ROCKVILLE, Md. (BP)–As children across the nation head back to school, students in Montgomery County, Md., will be taught to celebrate homosexuality, and they’ll likely be shielded from anyone who believes such behaviors are wrong.
Pro-family groups are appealing a decision by the Maryland State Board of Education that allows Montgomery County to teach middle and high school students that homosexuality, bisexuality and transvestitism are normal “innate” sexual variations and that anyone who opposes such conduct is “homophobic.”
The Michigan-based Thomas More Law Center is assisting Citizens for a Responsible Curriculum, Parents and Friends of Ex-Gays and Gays, and the Family Leader Network in their administrative appeal to the Montgomery County Circuit Court based on four main objections to the “Respect for Differences in Human Sexuality” curriculum.
The law center says the curriculum (1) teaches students that homosexuality is “innate,” which is an unproven theory; (2) teaches students that anal sex is just another sexual option without warning students of the increased HIV/AIDS risk of anal sex, even with a condom; (3) labels as “homophobic” children who hold traditional religious or moral beliefs about homosexuality; and (4) teaches students that transgenderism is just another “sexual orientation,” even though transgenderism has been classified as a mental disorder.
“This curriculum is full of factual inaccuracies and runs counter to sound educational policy,” Edward L. White III, trial counsel with Thomas More, said in a news release. “It should not be taught in the public school.”
In response to the appeal, the circuit court could overturn the board’s decision, stay the application of the sexuality curriculum while the appeal is pending, or affirm the board’s decision and see it appealed to the Maryland Court of Appeals, the law center said.
Thomas More representatives have called the curriculum “outrageously hedonistic,” “life-threatening” and “the result of pressure by homosexual advocacy groups.” The state board approved the curriculum, which also includes a DVD on how to use a condom, in June. Parents and Friends of Ex-Gays and Gays (PFOX) asked that the school system include ex-gay perspectives in the curriculum, but that request was denied.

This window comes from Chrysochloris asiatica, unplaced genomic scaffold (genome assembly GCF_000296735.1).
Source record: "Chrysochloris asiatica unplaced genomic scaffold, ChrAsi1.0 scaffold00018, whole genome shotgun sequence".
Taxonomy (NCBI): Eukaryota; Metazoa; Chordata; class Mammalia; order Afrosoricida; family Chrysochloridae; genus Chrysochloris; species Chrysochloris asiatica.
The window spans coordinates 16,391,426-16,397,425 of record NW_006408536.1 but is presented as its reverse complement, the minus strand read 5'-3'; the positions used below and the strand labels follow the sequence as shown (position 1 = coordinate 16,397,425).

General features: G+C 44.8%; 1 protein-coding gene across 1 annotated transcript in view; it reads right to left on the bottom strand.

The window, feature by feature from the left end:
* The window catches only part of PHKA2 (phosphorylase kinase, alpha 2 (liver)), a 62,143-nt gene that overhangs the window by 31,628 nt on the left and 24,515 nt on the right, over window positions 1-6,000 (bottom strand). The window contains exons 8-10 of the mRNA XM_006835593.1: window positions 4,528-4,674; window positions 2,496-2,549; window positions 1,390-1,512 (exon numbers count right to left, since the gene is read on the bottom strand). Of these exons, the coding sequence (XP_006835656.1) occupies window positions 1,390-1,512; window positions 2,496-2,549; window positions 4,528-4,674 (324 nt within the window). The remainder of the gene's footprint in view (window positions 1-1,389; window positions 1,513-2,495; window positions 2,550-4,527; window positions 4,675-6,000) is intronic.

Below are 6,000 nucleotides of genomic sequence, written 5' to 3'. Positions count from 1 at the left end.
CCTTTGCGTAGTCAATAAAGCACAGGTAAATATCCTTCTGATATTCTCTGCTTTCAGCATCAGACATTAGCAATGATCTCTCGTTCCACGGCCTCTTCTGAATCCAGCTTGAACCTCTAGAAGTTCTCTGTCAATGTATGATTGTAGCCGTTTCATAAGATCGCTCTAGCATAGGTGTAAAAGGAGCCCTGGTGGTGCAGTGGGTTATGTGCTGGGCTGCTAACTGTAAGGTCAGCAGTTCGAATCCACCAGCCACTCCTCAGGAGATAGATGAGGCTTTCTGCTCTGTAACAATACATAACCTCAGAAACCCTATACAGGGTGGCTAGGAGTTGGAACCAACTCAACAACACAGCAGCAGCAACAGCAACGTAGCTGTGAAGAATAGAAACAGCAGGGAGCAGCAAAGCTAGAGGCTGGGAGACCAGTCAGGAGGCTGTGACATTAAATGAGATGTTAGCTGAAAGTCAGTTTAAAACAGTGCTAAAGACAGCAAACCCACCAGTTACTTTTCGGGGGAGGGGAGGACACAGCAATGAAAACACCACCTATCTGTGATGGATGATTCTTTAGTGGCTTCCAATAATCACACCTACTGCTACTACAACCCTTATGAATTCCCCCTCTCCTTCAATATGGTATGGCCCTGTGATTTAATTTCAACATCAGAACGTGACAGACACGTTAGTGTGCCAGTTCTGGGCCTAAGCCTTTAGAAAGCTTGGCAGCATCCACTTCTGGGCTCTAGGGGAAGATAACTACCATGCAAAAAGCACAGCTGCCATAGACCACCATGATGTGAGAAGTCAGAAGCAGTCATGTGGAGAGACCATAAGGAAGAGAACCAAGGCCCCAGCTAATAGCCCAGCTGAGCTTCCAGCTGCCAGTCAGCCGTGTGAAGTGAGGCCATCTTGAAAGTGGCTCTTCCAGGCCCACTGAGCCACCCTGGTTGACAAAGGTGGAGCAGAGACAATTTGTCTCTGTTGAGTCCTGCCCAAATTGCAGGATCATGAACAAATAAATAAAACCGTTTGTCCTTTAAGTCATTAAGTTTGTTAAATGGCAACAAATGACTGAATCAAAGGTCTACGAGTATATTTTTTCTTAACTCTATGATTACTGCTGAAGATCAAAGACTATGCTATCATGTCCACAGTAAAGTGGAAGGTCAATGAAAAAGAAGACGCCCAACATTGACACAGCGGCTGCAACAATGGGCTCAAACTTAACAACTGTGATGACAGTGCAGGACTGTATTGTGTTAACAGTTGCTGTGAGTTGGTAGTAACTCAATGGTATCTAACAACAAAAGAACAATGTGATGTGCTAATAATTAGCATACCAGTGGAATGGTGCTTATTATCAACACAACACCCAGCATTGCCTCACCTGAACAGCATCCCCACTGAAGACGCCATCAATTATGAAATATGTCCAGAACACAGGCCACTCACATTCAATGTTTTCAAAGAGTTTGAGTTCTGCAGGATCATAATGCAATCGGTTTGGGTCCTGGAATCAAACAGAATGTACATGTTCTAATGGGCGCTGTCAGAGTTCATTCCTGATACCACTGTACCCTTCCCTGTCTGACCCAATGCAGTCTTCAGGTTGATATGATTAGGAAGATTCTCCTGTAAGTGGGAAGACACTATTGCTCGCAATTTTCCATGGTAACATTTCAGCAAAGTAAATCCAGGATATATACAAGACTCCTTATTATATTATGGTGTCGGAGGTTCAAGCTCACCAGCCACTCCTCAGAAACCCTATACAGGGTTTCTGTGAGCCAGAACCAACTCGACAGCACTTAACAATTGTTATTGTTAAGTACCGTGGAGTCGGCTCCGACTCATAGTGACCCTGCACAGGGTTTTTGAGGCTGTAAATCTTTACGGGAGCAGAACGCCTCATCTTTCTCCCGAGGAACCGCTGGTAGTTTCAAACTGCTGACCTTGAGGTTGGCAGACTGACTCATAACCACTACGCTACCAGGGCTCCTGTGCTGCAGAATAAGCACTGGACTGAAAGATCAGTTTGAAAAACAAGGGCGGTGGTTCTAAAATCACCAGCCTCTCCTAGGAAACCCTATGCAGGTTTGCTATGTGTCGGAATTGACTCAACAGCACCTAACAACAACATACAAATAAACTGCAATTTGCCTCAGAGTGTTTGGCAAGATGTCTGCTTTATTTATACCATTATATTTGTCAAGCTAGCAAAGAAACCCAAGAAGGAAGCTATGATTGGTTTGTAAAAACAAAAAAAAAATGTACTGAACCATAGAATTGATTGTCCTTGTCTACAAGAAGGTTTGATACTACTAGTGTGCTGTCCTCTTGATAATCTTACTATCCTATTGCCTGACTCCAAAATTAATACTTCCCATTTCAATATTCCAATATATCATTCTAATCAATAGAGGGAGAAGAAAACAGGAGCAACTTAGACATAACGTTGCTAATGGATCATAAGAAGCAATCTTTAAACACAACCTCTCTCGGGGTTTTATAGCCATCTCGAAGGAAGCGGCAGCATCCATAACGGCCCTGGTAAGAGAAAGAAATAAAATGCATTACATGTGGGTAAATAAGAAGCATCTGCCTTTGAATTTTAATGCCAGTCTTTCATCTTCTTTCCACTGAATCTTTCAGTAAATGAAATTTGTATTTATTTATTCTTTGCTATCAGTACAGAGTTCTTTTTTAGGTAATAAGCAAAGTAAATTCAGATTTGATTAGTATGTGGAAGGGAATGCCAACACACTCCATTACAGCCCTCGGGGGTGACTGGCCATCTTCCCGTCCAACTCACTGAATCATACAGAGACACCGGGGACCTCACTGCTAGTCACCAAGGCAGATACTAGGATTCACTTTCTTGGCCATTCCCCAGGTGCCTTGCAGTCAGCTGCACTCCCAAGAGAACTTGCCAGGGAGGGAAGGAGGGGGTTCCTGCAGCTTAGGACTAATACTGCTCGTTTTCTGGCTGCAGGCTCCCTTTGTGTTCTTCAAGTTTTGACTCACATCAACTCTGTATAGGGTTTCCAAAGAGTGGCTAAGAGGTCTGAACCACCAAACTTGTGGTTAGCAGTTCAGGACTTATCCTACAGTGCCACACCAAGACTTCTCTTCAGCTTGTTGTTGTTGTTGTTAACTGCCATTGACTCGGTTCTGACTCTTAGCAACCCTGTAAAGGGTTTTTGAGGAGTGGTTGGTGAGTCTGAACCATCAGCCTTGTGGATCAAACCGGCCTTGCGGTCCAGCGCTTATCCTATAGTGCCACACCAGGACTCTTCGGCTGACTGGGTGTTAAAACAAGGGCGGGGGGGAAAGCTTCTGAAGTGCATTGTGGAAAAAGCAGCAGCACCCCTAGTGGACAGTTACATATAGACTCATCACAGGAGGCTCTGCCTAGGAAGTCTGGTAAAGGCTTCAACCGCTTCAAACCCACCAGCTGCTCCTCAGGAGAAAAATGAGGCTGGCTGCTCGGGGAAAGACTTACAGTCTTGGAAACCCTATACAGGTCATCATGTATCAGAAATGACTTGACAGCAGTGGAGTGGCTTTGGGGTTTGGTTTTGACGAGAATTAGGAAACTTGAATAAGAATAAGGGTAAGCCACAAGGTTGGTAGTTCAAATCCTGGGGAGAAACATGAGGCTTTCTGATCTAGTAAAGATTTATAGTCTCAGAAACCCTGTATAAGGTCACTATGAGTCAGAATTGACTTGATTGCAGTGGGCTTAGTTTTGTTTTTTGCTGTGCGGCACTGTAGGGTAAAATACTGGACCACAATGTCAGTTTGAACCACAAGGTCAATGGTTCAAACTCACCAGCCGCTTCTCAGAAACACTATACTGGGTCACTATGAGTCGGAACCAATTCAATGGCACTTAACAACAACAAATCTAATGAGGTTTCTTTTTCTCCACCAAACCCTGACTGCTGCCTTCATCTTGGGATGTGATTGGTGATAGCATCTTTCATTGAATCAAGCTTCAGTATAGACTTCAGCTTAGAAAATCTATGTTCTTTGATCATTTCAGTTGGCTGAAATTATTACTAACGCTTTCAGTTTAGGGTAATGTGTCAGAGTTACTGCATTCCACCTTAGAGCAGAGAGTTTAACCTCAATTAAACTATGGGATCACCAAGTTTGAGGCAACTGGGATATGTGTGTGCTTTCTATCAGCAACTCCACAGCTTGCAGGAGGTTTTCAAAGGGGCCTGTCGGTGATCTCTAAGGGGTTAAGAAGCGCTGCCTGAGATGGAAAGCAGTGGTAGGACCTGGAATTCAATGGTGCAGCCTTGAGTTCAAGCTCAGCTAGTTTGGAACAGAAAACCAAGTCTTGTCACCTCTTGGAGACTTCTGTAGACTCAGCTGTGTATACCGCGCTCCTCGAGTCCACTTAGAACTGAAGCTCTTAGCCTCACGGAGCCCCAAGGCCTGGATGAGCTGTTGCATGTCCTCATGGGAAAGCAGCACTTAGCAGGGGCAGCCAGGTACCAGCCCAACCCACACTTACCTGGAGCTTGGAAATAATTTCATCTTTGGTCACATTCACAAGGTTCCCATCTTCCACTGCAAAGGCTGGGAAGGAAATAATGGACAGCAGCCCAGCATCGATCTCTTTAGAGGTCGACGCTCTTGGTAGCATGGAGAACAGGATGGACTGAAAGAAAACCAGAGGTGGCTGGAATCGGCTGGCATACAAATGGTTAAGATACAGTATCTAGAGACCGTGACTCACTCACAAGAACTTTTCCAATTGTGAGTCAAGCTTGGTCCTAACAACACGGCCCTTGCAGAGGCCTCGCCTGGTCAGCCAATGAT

During the spring semester this year, PFOX distributed information to Montgomery County students in the form of flyers that offered an alternative to the homosexual agenda, but the group was met with blatant viewpoint discrimination in a school system that touts tolerance, PFOX says.
At Winston Churchill High School, school personnel wrote “PFOX” on trash cans in the main lobby and encouraged students to throw the group’s materials out. Several teachers sent disparaging e-mails to PFOX in their capacity as school employees and from their school-issued e-mail accounts, the Alliance Defense Fund, which supports PFOX’s efforts, said.
“Another teacher from Wootton High School wrote to PFOX: ‘STAY OUT OF OUR SCHOOLS AND LEAVE OUR CHILDREN ALONE!’ This teacher also charged PFOX with being ‘like the KKK but only in the form of religion,'” ADF legal counsel Jeremy Tedesco wrote in a July letter to the Montgomery County Board of Education. “Whatever the feeling of teachers and administrators at Montgomery County Schools may be, they have no right, and indeed violate the constitutional rights of PFOX, when they encourage students to throw out materials provided by PFOX.”
A decision last year by the Fourth Circuit Court of Appeals, which includes Maryland, held that community organizations have a First Amendment right to have information distributed by schools to students free of content- and viewpoint-based discrimination, Tedesco said.
Despite the hardships they’ve encountered, PFOX plans to distribute materials to students attending Montgomery County Schools this fall, Tedesco said.
“Should PFOX’s materials meet with the same or similar discriminatory treatment this fall at the hands of Board employees, and the Board does nothing to stop these actions, we will recommend that PFOX file a federal civil rights lawsuit against the Board seeking an injunction and an award of damages and attorneys’ fees,” Tedesco wrote.
Candi Cushman, an education analyst for Focus on the Family, said in an editorial July 20 that “tolerance” equals censorship in Montgomery County.
She said the new curriculum exposes children to statements such as, “It took a while for me to figure out that I am bisexual. I’ve had great relationships with men and women.”
“They are essentially telling the kids that unless they accept homosexuality, there is something wrong with them,” Michelle Turner, a mother of six with two in the school district, said, according to Cushman. “These kids have no ability to voice their objection. These lessons are so tightly scripted, there is really no discussion that is permitted to take place in the classroom.”
The state board of education approved the curriculum because, it said, “teaching tolerance of diversity is a civic value” with a secular purpose.
“The message was clear: Anything taught in the name of ‘tolerance’ trumps parental rights — as well as free speech and religious freedom rights,” Cushman wrote.
Erin Roach is a staff writer for Baptist Press.